Predicted phytoplankton biomass was verified against the mean annual cycle of chlorophyll-a concentrations computed using Chesapeake Bay Program data from 1985 to 2001. To reflect mean water column conditions, this annual cycle was based on averages of surface and bottom concentrations; differences between the surface and bottom were usually less than 10 mg m−3. Predicted zooplankton biomass was verified using computed average annual cycles of combined micro- and mesozooplankton biomass using Chesapeake Bay Program data from 1985 to 2001. Depth-integrated zooplankton counts from the Plankton Monitoring Program were converted to biomass using species-specific carbon contents [47]. Predicted macrobenthic biomass was verified using Bay Program data from 1992, using site LE 3.4 for verification under normoxia and site LE3.2 for verification under hypoxia. Year 1992 was chosen at random from years 1985–2001. The approach of using a randomly selected year for macrobenthos verification instead of averaged annual cycles was due to the stochastic nature of benthic data collection through time; data were collected at variable dates each year by the Chesapeake Bay Program. Following verification, sensitivity analyses were conducted for the phytoplankton, zooplankton, and macrobenthic state variables by adjusting selected parameters that directly impacted growth or loss (i.e. consumption or predation parameters). Maximum photosynthetic rate (Pbm), phytoplankton settling velocity (Wa), and predation rate on algae (Phtl) were tested for the phytoplankton state variable; predator biomass and clearance rate (PHTlz) for the zooplankton state variable; and assimilation efficiency for carbon (α) and ingestion limitation (K1) for the macrobenthic state variable. All parameters tested in sensitivity analysis were adjusted at an increment of ±20% and the relative percent difference from the standard run was calculated for each. Parameters with percentage differences greater than 10% were deemed to be sensitive parameters [48].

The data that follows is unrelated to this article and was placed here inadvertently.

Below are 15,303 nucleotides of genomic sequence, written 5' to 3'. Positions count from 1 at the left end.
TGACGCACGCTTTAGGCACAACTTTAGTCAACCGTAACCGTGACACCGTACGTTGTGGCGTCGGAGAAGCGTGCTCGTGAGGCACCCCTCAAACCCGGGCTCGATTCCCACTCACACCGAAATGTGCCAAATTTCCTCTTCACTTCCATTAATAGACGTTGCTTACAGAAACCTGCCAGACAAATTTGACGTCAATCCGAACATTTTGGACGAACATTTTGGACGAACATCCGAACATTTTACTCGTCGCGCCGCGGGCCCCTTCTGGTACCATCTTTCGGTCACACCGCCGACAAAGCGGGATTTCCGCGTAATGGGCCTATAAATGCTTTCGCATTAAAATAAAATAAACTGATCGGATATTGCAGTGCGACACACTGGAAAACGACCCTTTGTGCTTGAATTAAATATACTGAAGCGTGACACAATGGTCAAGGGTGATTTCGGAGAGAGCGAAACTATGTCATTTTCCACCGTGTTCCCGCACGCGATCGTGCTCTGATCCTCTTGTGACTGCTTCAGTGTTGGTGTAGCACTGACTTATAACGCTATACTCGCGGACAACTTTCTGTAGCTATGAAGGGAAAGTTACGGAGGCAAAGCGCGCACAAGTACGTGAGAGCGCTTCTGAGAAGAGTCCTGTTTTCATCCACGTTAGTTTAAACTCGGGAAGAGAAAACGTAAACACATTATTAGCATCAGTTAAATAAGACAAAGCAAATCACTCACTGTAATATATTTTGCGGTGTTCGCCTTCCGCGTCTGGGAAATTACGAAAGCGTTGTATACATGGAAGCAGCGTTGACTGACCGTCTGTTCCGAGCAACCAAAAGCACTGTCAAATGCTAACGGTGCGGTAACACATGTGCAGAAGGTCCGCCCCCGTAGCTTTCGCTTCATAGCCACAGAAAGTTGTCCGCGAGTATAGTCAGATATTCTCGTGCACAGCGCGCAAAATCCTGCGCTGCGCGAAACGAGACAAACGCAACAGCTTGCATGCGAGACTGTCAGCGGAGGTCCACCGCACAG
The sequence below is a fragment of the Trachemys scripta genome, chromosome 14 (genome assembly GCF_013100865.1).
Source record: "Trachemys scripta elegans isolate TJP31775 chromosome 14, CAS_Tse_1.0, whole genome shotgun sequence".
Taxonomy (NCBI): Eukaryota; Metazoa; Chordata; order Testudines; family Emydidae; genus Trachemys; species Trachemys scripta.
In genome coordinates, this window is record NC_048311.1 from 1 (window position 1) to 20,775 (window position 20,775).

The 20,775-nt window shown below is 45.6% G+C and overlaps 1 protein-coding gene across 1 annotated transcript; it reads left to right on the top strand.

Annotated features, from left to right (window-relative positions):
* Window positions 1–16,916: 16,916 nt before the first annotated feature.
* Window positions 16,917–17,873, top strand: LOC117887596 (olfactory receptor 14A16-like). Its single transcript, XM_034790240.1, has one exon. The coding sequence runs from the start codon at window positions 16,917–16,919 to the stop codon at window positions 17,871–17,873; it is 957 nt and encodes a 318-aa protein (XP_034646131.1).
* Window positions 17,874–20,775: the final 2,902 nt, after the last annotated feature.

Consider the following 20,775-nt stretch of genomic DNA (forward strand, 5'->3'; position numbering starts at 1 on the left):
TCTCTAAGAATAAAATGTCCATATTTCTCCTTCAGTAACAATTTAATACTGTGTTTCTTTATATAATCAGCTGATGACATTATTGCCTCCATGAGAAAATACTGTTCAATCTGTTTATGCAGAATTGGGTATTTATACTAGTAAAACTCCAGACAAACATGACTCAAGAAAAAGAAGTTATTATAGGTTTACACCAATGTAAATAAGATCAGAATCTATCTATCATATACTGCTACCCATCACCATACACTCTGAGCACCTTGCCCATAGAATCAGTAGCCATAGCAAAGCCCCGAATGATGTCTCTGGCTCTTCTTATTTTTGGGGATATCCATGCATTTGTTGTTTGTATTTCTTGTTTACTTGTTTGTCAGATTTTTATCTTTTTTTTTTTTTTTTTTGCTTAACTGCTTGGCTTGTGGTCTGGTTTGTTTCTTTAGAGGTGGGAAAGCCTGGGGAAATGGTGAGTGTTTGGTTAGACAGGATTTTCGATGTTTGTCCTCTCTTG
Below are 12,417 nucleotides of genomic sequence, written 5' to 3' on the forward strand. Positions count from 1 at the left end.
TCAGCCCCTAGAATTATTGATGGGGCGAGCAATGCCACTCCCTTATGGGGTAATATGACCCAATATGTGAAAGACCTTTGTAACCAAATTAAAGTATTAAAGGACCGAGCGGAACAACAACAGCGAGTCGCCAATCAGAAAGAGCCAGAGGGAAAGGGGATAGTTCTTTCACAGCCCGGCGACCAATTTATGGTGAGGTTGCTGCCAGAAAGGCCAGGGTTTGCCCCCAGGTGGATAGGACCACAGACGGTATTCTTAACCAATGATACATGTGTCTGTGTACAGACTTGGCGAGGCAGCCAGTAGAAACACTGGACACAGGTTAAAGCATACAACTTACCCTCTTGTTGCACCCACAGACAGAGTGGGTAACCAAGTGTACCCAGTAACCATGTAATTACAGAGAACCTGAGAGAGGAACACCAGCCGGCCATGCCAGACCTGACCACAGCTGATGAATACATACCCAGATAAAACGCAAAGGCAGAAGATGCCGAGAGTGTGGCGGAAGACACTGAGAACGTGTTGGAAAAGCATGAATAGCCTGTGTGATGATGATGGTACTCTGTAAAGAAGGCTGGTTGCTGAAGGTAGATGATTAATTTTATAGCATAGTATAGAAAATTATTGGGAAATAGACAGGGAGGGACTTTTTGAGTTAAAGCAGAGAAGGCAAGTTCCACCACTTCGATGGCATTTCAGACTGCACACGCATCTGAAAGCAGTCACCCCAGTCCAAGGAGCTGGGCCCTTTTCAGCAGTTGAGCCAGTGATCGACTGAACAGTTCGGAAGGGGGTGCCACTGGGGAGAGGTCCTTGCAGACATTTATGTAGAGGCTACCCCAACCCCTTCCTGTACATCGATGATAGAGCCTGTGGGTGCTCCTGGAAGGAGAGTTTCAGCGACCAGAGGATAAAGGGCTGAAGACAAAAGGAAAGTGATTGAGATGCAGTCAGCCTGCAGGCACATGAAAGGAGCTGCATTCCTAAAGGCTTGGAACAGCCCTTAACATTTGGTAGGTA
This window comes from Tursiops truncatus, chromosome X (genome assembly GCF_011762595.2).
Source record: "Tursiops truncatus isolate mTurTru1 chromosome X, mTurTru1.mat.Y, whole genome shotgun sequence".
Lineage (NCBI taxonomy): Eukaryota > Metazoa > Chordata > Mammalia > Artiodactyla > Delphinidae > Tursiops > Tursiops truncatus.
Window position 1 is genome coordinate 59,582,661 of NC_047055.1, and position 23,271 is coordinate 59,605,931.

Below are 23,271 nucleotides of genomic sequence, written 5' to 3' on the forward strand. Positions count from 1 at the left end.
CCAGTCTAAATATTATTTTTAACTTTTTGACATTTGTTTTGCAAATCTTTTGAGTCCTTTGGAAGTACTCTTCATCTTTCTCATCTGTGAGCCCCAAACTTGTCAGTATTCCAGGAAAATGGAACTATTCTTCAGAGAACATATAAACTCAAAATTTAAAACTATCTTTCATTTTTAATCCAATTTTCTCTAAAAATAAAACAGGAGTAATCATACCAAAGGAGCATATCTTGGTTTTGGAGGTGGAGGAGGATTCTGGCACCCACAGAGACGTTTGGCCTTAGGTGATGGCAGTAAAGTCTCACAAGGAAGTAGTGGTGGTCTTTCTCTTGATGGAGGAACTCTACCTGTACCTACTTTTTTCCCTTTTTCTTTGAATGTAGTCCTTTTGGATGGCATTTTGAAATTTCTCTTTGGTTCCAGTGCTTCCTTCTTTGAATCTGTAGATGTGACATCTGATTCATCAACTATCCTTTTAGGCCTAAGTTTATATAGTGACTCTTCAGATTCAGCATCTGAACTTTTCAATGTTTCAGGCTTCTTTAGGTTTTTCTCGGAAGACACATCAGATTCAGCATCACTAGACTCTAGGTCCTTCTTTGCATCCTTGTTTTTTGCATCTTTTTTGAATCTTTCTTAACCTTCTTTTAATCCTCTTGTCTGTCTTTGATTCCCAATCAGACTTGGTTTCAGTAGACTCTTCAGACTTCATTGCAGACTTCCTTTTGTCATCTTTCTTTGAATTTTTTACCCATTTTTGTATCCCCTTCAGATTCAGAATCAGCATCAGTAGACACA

A set of simulations analyses were then conducted, adjusting DO concentration to model the effect of the severity and duration of hypoxia on the three modeled state equations (Table 2). DO concentrations were gradually adjusted during a period of 3 days to avoid artificial rapid changes in the model. Simulations S1 to S3 focused on the sustained duration of hypoxia. S4 simulated the development of hypoxia during the neap-spring tidal cycle with DO cycling for 14 days. Verified model output from the state equations (i.e. the base model results during normoxia after model verification and sensitivity analyses; Fig. 2, 3, and 4) was used as a baseline for comparison against simulations S1 to S4. This was conduct through visual observation and comparison of the means and standard deviations between the verified model output and the simulations (e.g. phytoplankton, macrobenthos, and zooplankton output in S1 was compared to the models in Fig. 2, 3, and 4, respectively). Simulations S5 to S9 modeled the severity of hypoxia from 0.0 to 2.0 mg O2 l−1 with a 0.5 mg O2 l−1 step and constant duration of 60 days. Comparison of means and standard deviations were used to justify “significant” differences. DO concentration was forced for each model simulation, with consideration of historical data of DO dynamics in the Rappahannock River [44].